Swimming in the alphabet soup of state government

I now live in the land of acronyms and abbreviations. ARPA, ESSR, GOMA, EGWP, TIF, ADS, VIC, USGS. If you have some spare time, look up all of those things and I’ll quiz you next time I hold a Chat with Chea gathering.

I was assigned to my first-choice committee here in the Vermont House of Representatives. Government Operations and Military Affairs (HGOMA) covers a wide range of topics, from the Department of Liquor and Lottery to municipal government to elections to open meeting laws to military and police to public safety to the Cannabis Control Board and so many other things. I like it because it covers a broad array of topics, touches on issues that are important and is also interesting to me personally.

Our first bill in HGOMA was one of the first to hit the floor of the House and Senate — an extension of temporary laws that were in place for the past two years because of COVID. H.42 allows municipal governments to, among other things, hold votes by Australian ballot and hold meetings online.

It also allows towns to move their town meeting date and requires that they record any public meetings. The bill passed in both chambers, and while I’m writing this, Jan. 24 at 11:45 a.m., it’s on the governor’s desk waiting for a signature. The bill is urgent because towns are legally obligated to warn voters before town meeting, and there are printer deadlines for the town report.

I had no idea that basically everything your state government does is online. If you’re so inclined, you could watch all the committee meetings live all day on YouTube or watch them at night instead of Netflix or football. It’s equally as entertaining. Each chamber of the General Assembly has its own YouTube channel, as does every committee. And the website has every document we review, every PowerPoint presentation we watch and the progression of every bill as it makes its way through.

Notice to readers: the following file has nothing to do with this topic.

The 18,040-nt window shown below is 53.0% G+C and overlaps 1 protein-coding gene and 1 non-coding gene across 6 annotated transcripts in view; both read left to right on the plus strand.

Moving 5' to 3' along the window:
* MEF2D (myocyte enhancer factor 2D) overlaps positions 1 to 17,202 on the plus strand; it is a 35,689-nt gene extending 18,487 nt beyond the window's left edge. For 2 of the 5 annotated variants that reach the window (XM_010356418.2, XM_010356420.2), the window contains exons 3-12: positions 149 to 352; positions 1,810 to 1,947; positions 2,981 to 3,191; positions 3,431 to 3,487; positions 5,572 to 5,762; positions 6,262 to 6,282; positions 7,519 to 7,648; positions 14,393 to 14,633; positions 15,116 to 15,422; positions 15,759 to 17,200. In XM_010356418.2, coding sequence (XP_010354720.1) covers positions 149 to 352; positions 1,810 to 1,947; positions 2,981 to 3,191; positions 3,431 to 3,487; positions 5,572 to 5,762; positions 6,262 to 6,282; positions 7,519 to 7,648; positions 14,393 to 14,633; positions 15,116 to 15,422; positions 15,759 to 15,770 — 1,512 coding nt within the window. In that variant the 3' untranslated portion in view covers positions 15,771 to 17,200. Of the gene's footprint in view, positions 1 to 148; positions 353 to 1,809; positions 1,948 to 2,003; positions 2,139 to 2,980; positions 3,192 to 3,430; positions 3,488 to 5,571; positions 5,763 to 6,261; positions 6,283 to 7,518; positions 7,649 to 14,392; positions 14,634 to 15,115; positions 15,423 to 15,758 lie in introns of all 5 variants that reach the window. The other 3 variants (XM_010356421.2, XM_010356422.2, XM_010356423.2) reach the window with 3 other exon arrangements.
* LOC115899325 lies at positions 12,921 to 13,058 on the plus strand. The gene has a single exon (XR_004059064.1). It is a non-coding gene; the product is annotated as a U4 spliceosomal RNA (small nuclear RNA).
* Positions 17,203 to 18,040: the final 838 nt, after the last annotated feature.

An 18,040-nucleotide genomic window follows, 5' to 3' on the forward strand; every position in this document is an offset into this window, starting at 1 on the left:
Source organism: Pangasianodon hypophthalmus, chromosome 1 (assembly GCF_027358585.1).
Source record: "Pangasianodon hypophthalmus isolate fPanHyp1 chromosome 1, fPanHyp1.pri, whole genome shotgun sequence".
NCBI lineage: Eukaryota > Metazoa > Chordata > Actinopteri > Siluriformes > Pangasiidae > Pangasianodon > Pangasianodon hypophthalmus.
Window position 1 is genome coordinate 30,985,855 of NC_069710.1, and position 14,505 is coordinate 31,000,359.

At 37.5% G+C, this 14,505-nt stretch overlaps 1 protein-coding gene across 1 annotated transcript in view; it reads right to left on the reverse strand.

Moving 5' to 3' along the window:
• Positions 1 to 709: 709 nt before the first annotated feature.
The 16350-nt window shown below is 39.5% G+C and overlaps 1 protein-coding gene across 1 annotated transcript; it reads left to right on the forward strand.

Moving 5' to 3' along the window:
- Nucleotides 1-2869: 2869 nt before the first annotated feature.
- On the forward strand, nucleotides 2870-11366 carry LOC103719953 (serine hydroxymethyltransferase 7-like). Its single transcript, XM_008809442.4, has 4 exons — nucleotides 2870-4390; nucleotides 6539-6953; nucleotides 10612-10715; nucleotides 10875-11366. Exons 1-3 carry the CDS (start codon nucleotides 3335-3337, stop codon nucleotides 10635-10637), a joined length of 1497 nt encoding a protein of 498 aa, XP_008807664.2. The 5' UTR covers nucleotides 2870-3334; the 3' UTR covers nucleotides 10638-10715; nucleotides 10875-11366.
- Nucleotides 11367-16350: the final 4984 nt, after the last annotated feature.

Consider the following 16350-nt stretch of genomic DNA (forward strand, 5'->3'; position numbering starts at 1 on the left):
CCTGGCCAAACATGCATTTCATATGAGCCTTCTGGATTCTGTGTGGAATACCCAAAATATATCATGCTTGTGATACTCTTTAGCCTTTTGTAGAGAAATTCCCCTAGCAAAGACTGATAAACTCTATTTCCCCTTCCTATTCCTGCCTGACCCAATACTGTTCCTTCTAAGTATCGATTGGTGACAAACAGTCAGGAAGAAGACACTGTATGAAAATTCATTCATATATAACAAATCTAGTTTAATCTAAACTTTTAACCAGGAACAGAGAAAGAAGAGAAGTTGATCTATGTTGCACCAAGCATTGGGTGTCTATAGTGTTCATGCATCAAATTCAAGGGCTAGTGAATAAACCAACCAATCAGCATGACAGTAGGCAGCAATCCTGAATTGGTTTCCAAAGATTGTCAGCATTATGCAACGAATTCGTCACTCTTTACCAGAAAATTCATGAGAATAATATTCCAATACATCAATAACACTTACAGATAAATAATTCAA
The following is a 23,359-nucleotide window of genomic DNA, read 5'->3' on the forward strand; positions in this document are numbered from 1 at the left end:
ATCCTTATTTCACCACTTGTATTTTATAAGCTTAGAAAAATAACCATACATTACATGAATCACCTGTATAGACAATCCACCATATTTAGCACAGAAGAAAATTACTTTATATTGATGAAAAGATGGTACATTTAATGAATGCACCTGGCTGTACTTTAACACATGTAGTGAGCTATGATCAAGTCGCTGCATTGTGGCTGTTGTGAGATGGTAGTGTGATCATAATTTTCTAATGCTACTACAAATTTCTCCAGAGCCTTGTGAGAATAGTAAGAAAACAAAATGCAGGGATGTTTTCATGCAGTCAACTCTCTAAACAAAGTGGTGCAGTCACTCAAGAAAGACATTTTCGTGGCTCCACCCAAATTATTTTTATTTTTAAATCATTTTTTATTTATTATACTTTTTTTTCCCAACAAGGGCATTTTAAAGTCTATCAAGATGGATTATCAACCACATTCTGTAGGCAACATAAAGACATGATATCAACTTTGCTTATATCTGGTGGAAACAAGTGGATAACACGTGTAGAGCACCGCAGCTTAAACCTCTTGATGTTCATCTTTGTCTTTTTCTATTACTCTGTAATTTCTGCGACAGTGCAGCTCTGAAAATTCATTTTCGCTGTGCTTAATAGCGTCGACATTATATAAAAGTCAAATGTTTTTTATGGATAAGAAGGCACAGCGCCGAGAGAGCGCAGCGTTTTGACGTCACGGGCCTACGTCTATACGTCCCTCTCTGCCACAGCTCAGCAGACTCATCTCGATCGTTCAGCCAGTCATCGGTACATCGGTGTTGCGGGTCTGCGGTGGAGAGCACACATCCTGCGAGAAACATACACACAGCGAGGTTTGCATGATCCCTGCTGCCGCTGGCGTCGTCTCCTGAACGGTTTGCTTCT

I’ve so far cosponsored two bills: H.66, which introduces paid family and medical leave insurance, and H.89, which is a shield law protecting healthcare providers and others who provide reproductive or gender-affirming healthcare. I feel quite strongly that both bills will have a profound positive effect on the life of Vermonters and are in line with what Charlotte and Hinesburg voters want — I’ve heard a lot from people about these issues.

The other topics I’ve heard the most about from constituents are the governor’s proposal to move health care pension benefits to a program called Medicare Advantage and cannabis. The Medicare Advantage issue isn’t solvable by the legislature at this point; since it comes from the executive branch, the best way to get your voice heard is to contact the governor’s office.

My understanding regarding cannabis growers and planning and zoning is that the state’s laws are intentionally left somewhat open in order to allow municipalities to mow their own path — with the clear directive that towns can’t make so many restrictive laws that it effectively makes it impossible to grow cannabis. There are a whole lot of unknowns here, particularly since until recently, it wasn’t legal to grow cannabis in Vermont, and it’s still not legal on the federal level. As a decision-maker, I like to rely on facts, figures and data as much as possible. Unfortunately, in this industry, there aren’t a lot of those to rely on yet because it’s so new. I’ll let you know more about this as things progress.

I had fun this week at the Charlotte Senior Center holding an informal drop-in; anyone is welcome from Charlotte or Hinesburg, or anywhere, really. We had great discussions about compost, cannabis, vehicle inspections, zoning laws and more. I’ll be doing it again on Feb. 27 at 1 p.m., and I’d love to see you. Call or text any time at 917-887-8231 or email me.